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Why It Matters That Mothers Of Police Victims Will Share A Spotlight With Bill Clinton

Democratic presidential candidate Hillary Clinton is applauded during a campaign event at the Central Baptist Church in Columbia, S.C., on Tuesday, Feb. 23, 2016, with mothers of victims of gun violence from left Lucia McBath, mother of Jordan Davis, Maria Hamilton, mother of Dontre Hamilton, Sybrina Fulton, mother of Trayvon Martin, Clinton, and former Rep. Gabrielle Giffords CREDIT: AP PHOTO/JACQUELYN MARTIN
Democratic presidential candidate Hillary Clinton is applauded during a campaign event at the Central Baptist Church in Columbia, S.C., on Tuesday, Feb. 23, 2016, with mothers of victims of gun violence from left Lucia McBath, mother of Jordan Davis, Maria Hamilton, mother of Dontre Hamilton, Sybrina Fulton, mother of Trayvon Martin, Clinton, and former Rep. Gabrielle Giffords CREDIT: AP PHOTO/JACQUELYN MARTIN

Twenty-four years after accepting his presidential nomination at the Democratic National Convention, where he gave an impassioned speech about cracking down on crime, Bill Clinton will take to the convention stage in Philadelphia alongside the mothers of slain black men and women, whose lives have been shaped by “tough on crime” policies.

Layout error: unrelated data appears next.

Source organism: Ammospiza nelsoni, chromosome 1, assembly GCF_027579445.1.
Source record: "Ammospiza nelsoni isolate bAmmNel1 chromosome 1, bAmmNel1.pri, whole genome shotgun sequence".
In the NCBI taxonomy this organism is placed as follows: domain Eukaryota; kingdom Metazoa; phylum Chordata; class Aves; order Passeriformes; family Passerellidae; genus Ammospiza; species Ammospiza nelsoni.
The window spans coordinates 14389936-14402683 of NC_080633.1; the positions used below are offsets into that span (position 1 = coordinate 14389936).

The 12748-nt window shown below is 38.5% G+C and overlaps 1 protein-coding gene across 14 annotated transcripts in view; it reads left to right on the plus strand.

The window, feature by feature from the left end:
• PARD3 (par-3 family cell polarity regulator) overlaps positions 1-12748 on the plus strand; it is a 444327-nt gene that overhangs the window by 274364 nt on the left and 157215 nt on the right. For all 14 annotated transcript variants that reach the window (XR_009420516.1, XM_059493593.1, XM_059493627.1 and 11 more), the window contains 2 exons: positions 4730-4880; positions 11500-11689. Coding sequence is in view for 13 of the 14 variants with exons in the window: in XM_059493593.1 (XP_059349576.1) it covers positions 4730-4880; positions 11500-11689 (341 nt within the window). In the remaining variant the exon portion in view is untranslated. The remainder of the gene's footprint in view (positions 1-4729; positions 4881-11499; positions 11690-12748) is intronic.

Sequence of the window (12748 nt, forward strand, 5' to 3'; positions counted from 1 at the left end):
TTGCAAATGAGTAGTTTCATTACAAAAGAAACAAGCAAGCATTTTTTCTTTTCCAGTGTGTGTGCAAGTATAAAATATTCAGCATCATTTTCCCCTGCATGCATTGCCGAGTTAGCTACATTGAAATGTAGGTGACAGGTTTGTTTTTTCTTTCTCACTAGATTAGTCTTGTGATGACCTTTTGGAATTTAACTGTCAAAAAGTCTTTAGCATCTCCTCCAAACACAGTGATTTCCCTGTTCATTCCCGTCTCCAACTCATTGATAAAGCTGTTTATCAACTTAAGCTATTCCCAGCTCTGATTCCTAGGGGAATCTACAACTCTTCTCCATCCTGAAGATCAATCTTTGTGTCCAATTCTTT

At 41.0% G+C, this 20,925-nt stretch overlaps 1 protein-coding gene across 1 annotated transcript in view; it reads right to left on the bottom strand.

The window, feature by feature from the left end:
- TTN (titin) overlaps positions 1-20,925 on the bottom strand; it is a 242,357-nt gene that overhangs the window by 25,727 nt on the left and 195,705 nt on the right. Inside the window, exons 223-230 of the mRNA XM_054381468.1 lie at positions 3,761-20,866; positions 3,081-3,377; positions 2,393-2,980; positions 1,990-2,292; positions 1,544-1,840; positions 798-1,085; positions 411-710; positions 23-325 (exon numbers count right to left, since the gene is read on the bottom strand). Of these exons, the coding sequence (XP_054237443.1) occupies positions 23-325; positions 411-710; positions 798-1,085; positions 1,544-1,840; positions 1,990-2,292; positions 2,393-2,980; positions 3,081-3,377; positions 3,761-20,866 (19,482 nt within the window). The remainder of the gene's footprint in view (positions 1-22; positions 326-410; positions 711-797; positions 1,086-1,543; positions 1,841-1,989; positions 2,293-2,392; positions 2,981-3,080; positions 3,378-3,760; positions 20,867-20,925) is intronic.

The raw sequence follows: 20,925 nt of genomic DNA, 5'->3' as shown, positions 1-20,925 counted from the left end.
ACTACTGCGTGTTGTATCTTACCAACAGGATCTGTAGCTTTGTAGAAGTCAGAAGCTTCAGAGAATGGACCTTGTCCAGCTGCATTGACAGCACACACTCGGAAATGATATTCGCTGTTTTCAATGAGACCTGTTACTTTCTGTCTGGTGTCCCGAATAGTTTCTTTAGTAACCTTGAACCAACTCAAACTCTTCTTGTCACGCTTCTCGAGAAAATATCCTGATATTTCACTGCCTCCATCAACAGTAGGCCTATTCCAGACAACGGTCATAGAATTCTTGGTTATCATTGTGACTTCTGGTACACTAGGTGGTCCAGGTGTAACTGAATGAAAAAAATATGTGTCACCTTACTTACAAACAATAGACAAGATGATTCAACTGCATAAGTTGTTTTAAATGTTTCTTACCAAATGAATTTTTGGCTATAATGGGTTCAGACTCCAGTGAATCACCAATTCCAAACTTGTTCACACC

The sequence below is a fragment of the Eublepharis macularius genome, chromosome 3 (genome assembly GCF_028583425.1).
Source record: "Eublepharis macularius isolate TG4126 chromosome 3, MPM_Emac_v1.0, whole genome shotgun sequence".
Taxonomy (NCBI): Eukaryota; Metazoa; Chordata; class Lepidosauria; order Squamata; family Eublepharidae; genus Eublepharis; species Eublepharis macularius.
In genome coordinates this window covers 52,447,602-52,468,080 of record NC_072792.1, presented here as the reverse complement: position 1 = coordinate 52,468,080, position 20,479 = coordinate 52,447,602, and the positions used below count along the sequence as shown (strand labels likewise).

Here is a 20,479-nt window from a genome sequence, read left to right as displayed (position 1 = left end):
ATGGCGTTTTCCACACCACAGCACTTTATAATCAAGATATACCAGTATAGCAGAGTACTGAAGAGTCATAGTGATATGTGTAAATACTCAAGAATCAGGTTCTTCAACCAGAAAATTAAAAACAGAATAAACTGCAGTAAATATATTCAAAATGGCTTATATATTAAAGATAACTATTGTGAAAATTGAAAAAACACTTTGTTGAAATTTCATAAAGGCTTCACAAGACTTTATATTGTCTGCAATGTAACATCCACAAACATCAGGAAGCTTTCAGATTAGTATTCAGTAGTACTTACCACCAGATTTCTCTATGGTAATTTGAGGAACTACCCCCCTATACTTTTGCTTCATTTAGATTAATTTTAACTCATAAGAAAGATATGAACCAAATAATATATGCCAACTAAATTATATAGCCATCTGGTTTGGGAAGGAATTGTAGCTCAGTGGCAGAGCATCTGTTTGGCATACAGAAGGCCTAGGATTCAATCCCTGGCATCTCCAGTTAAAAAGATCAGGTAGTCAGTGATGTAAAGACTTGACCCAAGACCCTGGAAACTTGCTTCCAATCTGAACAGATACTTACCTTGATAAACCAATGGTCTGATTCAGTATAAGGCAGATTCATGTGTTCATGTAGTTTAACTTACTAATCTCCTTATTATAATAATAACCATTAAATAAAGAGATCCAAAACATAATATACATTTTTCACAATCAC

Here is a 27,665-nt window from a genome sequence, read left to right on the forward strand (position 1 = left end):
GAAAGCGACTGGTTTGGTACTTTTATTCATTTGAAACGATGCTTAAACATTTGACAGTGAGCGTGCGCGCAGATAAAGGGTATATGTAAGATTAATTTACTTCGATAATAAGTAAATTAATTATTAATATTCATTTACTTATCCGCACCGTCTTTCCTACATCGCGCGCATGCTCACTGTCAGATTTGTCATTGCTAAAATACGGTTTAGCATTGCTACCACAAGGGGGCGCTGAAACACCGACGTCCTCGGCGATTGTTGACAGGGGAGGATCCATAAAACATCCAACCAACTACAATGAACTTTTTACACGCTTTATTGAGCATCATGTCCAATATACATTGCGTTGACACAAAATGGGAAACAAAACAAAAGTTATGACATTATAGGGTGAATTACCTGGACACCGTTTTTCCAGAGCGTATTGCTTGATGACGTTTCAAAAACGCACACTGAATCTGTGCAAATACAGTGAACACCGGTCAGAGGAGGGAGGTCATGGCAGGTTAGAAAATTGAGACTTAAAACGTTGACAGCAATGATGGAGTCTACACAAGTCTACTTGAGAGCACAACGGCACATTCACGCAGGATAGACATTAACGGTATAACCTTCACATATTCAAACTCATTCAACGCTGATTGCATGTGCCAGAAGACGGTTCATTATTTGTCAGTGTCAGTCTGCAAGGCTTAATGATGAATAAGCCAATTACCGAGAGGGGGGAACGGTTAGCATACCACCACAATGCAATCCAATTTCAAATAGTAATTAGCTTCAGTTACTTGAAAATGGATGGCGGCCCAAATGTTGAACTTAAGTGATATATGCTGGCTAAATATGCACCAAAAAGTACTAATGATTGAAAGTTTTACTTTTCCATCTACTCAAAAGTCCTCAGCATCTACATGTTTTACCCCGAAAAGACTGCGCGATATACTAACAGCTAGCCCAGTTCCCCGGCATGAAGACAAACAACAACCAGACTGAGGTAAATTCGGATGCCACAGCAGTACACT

Prior to Clinton’s speech, the mothers of police and gun violence victims — Sandra Bland, Michael Brown, Oscar Grant, Eric Garner, Dontre Hamilton, Trayvon Martin, Jordan Davis, and Hadiya Pendleton — will speak about their children in front of the nation. Dubbed the Mothers of the Movement, the women will discuss the poverty and structural racism underlying police brutality and gun violence, which they say constitute a “national crisis.”

Their presence indicates how influential Black Lives Matter has been in shaping this election cycle. But the speech will also stand out because it’s scheduled to air before the former president, who played a key role in the ramping up of mass incarceration, delivers his speech.

Tough on Crime

As a presidential candidate in the early 1990s, when crime was surging and people sought a leader who could turn things around, Clinton ran on a tough on crime platform that included the promise of more police and harsher punishments for offenders.

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“[George Bush] talked a lot about drugs, but he hasn’t helped people on the front line to wage that war on drugs and crime. But I will,” Clinton said during the 1992 convention. “He won’t streamline the federal government and change the way it works, cut 100,000 bureaucrats and put 100,000 new police officers on the streets of American cities, but I will.”